Exercise 1-1: What is documentary photography?

Listen to Miranda Gavin talking about documentary photography at What is documentary photography? and write a reflective commentary setting out your reactions to Gavin’s viewpoint.

Notes here: Miranda Gavin – What is Documentary notes

Because practitioners are approaching the idea of documentary in different ways, the question is asked as to whether the terms of description used (e.g. photojournalism, reportage and even documentary itself) are still relevant. The thought that we might need different words describe documentary is asked but no alternatives are advanced. I find this a convincing viewpoint that I share – it seems that much in the cultural landscape is now difficult to categorise with multiple crossover between genres, perhaps the influence of postmodernism? Beginning this course I began to think of photographers that interest me and whether they could be classed as documentary photographers. I found that most if not all could be classed as such – does this show my predisposition to this type of work or do I think this because every photograph can be referred to as a document in itself? I need to research these ideas and definitions of documentary’s many sub genres before I can make a more informed view.

The impact of changes in technology and culture on photography is seen as significant. Digital technology has meant that photography as a whole is now more accessible to everyone both as a practitioner and viewer through the internet. More women studying and practising photography is also a shift as this has led to changes in the subject matter of what is photographed. Undoubtedly, changes in technology have represented a paradigm shift – one that I would welcome as positive since it is one of the major reasons I can pursue in interest in photography. Likewise, there appear to be more women taking photographs and commenting on them but I have no direct evidence of this or data to show how much this has changed. Gavin can only offer anecdotal evidence of the increased ratio of female to male students she sees studying photography and does not share any examples to demonstrate how subject matter has changed. Perhaps she is referring to the macho image that documentary photography (all photography?) has had in the past? This clichéd view of photography as an extension of masculinity is not one that I particularly share or subscribe to. Although the effect of gender difference is an interesting question to pursue my gut feeling is that there is less difference than Gavin is suggesting.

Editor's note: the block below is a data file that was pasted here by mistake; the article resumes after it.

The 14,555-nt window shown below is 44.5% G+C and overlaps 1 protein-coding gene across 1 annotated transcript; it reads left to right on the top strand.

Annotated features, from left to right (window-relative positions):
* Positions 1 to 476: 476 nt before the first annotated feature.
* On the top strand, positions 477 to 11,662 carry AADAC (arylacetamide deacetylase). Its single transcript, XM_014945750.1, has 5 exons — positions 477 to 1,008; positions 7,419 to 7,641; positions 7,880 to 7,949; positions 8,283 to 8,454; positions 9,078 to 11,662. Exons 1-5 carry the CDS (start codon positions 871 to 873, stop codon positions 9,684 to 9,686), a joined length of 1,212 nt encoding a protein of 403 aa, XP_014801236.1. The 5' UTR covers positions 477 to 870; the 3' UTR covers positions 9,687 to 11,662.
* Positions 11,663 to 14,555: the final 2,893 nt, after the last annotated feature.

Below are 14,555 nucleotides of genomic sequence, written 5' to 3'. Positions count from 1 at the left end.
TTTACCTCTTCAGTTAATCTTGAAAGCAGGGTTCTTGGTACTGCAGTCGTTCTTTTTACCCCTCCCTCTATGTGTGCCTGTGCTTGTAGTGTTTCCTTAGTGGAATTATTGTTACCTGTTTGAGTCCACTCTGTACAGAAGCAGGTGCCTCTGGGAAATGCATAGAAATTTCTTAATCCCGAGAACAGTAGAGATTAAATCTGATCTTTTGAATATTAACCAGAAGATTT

Changes in the outlet for documentary images are discussed with the point that due to the decline in the editorial market the majority of photographers show their work online. This raises concerns over the effect this has on image aesthetics (described as the colour palette.) In order to have control over the way their photographs look photographers must create a physical object either in the form of a book or print for the (gallery?) wall. This choice invariably means that the work then becomes more skewed towards the art market than it would have previously, again, a reason why documentary practice may have changed over time and why it has become difficult to distinguish between what is a documentary and art photography.

Examples of how it has become difficult to put work into a specific genre are illustrated with the way Gavin does this in Hotshoe magazine. The separation of genres is used as a tool to navigate the magazine but the very act of doing this lead to the false impression that this is an easy process. Categorisation of work is often initiated by the photographer themselves and Gavin states there have been many occasions when she has been told that work she felt was documentary is art and vice versa. I agree that this process is unsatisfactory due to being too rigid but also that it is a necessary, pragmatic way the magazine needs to be ordered. For me, the fact that genres are falling into each other is a positive that provides multiple, exciting and diverse ways of exploring the world. Ultimately, I wonder how useful or even desirable labelling work into particular genres is, finding more accurate descriptions for photography requires more thought but is surely more accurate.

Bibliography:

What is documentary photography? Interview with Miranda Gavin of Hotshoe magazine. (2011) Available at: https://vimeo.com/29752787 [accessed January 2017]

Further Research:

  • Miranda Gavin
  • Monique Stauder – Latitude Zero
  • Research definitions of documentary photography and sub genres e.g. photojournalism, reportage etc.

 

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